Along with the challenge, interest in the game began to increase. I felt myself wanting to continue playing even beyond the designated time and level I had originally decided to stop at. In comparison to other games I have played, however, this interest wasn’t as strong as, say, Psychonauts, or Super Mario Galaxy, or Kingdom Hearts. Once again, maybe it’s because of the whole “been there, done that” feeling, but it’s also possible because of the saving mechanic, which more clearly define good points at which to stop playing.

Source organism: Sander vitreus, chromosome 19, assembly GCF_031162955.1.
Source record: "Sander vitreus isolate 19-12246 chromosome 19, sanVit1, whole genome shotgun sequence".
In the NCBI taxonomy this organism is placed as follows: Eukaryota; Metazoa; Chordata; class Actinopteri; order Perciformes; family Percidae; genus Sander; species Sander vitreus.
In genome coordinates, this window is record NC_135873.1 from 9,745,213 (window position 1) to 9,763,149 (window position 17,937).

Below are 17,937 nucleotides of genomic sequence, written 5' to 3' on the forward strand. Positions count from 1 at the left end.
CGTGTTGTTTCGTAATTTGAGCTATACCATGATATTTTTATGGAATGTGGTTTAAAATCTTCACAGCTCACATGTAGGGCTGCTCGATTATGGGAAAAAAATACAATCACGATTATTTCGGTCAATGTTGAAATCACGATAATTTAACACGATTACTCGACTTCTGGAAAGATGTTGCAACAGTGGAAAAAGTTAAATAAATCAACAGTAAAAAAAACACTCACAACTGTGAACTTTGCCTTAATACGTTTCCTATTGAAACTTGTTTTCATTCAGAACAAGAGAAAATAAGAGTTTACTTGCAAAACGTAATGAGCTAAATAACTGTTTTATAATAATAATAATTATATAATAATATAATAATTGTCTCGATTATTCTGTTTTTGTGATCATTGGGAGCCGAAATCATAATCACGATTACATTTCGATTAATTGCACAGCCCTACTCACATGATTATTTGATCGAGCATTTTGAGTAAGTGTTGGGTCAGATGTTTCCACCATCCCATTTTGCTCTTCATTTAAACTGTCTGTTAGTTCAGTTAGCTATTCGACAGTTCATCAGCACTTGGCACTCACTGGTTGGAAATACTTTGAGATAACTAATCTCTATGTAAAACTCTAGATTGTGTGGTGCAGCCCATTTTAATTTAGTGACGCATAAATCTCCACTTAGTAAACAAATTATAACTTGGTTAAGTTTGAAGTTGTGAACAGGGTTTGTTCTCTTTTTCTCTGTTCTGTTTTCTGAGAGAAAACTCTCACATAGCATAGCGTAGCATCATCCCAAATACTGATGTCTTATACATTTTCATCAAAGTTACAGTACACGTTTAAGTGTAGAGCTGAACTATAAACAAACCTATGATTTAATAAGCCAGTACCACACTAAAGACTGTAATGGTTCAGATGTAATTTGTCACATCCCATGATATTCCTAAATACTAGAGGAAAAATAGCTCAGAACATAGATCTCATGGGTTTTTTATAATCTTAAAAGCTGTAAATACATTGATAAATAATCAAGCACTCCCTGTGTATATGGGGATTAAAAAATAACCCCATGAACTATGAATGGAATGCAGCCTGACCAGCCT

When considering the design of Super Mario World, it has to be considered that it is one of the first games released on the SNES and that it is, at its core, a traditional two-dimensional platformer. Therefore, one would expect a main focus to be placed on the level design, game mechanics, and controls. Later platformers have benefited from other elements, such as a well-developed story, but they are merely polish on the core game mechanics.

    It could just be a personal issue, but I just can’t seem to get over the shallowness of the storytelling in this game. The storytelling is fairly non-existent in Super Mario World, and while it’s not a big issue, the game might have been a bit more compelling to audiences to play if the story was deeper. That, or at the very least more exhibited in the actual game.